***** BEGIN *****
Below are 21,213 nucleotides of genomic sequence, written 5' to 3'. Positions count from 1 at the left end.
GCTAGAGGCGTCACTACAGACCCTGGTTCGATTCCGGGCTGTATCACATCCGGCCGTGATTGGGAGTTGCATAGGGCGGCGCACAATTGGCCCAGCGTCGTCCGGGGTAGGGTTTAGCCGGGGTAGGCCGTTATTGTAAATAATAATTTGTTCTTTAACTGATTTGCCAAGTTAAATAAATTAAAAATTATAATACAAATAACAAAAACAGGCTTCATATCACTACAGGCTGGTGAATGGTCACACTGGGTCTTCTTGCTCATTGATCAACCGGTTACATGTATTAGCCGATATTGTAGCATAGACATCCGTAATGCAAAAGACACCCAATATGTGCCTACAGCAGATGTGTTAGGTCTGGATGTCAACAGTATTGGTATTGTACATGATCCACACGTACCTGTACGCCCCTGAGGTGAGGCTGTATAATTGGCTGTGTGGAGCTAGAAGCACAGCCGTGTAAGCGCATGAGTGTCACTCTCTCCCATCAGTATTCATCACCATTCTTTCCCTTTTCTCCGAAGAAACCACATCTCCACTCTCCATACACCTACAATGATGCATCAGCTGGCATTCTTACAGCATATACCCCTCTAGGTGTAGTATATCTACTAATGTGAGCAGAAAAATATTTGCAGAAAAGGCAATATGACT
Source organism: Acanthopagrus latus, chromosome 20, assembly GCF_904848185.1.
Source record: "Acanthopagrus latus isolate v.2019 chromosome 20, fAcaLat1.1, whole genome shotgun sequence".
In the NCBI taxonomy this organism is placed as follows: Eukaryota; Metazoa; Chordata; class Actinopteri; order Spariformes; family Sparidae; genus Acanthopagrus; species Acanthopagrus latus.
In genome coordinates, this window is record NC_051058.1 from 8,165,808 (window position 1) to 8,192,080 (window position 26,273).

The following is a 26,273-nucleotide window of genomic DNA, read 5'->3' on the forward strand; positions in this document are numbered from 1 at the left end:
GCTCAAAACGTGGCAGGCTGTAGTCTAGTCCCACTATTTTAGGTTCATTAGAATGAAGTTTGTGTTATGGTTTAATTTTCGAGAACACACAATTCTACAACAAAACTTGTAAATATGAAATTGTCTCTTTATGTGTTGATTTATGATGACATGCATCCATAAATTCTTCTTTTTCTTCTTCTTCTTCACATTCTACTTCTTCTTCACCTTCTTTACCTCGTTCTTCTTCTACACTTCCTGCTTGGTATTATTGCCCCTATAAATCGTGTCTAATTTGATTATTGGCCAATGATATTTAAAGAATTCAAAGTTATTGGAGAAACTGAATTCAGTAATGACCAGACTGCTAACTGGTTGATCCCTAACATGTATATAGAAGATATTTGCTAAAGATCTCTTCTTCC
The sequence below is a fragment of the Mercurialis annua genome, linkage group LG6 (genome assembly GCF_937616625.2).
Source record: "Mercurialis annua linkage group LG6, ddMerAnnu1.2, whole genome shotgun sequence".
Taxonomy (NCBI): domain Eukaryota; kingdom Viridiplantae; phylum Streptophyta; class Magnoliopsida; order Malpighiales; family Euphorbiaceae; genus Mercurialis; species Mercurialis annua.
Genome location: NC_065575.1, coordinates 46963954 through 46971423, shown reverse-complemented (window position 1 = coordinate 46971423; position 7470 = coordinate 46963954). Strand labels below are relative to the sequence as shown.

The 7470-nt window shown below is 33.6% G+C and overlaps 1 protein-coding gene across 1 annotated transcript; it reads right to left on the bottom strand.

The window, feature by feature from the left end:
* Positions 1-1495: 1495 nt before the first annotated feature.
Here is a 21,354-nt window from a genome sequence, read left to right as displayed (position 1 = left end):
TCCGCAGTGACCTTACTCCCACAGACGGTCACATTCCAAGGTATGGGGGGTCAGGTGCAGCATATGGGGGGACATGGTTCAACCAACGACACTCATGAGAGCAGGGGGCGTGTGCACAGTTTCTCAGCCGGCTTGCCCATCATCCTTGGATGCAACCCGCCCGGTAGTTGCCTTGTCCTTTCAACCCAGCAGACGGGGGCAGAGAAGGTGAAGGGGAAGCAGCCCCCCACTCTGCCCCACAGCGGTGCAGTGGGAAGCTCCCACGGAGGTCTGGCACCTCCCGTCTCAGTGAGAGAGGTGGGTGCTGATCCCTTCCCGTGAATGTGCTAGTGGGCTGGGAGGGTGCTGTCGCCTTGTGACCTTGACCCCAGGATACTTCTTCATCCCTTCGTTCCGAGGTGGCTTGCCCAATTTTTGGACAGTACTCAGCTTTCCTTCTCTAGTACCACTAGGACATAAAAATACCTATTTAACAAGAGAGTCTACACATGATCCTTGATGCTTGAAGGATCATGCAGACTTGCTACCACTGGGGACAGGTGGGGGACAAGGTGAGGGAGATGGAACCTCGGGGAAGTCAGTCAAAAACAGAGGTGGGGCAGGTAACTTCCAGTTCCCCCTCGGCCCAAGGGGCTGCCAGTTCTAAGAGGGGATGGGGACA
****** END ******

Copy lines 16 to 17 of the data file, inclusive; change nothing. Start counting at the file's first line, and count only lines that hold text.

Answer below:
Here is a 21,354-nt window from a genome sequence, read left to right as displayed (position 1 = left end):
TCCGCAGTGACCTTACTCCCACAGACGGTCACATTCCAAGGTATGGGGGGTCAGGTGCAGCATATGGGGGGACATGGTTCAACCAACGACACTCATGAGAGCAGGGGGCGTGTGCACAGTTTCTCAGCCGGCTTGCCCATCATCCTTGGATGCAACCCGCCCGGTAGTTGCCTTGTCCTTTCAACCCAGCAGACGGGGGCAGAGAAGGTGAAGGGGAAGCAGCCCCCCACTCTGCCCCACAGCGGTGCAGTGGGAAGCTCCCACGGAGGTCTGGCACCTCCCGTCTCAGTGAGAGAGGTGGGTGCTGATCCCTTCCCGTGAATGTGCTAGTGGGCTGGGAGGGTGCTGTCGCCTTGTGACCTTGACCCCAGGATACTTCTTCATCCCTTCGTTCCGAGGTGGCTTGCCCAATTTTTGGACAGTACTCAGCTTTCCTTCTCTAGTACCACTAGGACATAAAAATACCTATTTAACAAGAGAGTCTACACATGATCCTTGATGCTTGAAGGATCATGCAGACTTGCTACCACTGGGGACAGGTGGGGGACAAGGTGAGGGAGATGGAACCTCGGGGAAGTCAGTCAAAAACAGAGGTGGGGCAGGTAACTTCCAGTTCCCCCTCGGCCCAAGGGGCTGCCAGTTCTAAGAGGGGATGGGGACA